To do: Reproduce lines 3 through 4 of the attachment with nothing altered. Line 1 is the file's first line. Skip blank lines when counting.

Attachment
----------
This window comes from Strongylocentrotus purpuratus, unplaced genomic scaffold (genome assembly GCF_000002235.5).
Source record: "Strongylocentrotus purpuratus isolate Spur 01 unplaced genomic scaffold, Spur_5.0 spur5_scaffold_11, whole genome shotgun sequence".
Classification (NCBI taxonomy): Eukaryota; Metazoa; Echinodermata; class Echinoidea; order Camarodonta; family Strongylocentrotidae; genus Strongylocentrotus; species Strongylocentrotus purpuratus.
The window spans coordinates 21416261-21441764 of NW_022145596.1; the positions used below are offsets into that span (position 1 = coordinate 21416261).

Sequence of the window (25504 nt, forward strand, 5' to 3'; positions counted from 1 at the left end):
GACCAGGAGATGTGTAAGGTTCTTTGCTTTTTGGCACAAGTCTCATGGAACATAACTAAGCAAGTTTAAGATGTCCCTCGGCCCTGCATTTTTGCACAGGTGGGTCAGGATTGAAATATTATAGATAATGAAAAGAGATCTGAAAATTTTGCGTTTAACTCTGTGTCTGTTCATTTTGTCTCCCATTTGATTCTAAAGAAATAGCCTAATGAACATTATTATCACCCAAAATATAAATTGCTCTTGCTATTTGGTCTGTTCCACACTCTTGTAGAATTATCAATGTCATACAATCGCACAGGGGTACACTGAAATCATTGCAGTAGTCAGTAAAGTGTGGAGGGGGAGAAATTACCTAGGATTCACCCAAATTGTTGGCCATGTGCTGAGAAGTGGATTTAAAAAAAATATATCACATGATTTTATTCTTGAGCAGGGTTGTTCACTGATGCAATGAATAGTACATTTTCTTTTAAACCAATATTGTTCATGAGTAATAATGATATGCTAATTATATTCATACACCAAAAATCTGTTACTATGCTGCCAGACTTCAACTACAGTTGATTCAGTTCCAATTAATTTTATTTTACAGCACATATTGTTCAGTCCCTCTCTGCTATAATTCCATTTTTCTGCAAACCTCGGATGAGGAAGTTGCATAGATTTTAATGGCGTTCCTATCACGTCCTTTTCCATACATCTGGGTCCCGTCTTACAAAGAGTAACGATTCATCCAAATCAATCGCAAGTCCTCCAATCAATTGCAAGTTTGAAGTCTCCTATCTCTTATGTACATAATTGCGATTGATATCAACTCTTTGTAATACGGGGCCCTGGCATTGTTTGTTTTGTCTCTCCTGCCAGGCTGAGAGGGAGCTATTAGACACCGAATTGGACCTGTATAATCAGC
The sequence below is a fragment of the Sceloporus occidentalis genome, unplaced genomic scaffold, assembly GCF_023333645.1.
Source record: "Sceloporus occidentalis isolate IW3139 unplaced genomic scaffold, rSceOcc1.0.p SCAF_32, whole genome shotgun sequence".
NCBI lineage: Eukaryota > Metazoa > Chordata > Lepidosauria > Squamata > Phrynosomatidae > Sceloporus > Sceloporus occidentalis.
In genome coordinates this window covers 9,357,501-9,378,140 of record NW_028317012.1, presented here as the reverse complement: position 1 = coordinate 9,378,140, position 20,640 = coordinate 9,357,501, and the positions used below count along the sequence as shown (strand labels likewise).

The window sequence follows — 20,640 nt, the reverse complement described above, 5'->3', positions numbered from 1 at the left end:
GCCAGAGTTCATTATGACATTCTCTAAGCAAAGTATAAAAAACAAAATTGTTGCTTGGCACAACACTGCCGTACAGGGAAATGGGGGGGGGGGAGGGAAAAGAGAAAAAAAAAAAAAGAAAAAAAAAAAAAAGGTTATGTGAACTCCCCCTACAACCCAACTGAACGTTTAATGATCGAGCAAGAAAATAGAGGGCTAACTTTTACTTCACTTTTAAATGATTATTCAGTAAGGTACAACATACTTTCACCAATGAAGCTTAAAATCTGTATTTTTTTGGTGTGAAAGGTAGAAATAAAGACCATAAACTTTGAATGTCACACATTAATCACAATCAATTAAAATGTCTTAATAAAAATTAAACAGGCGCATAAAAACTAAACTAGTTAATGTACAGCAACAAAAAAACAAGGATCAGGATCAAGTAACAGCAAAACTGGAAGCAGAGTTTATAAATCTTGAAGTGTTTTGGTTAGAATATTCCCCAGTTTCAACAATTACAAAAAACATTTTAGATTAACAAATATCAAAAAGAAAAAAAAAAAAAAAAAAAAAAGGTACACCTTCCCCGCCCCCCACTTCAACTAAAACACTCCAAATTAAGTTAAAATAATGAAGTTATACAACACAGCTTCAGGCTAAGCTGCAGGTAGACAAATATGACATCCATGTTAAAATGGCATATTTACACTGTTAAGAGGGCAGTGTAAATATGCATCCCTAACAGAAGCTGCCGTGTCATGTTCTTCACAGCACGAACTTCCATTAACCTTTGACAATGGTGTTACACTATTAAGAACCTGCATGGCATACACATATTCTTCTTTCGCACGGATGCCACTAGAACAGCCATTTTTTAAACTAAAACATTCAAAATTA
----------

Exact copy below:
Classification (NCBI taxonomy): Eukaryota; Metazoa; Echinodermata; class Echinoidea; order Camarodonta; family Strongylocentrotidae; genus Strongylocentrotus; species Strongylocentrotus purpuratus.
The window spans coordinates 21416261-21441764 of NW_022145596.1; the positions used below are offsets into that span (position 1 = coordinate 21416261).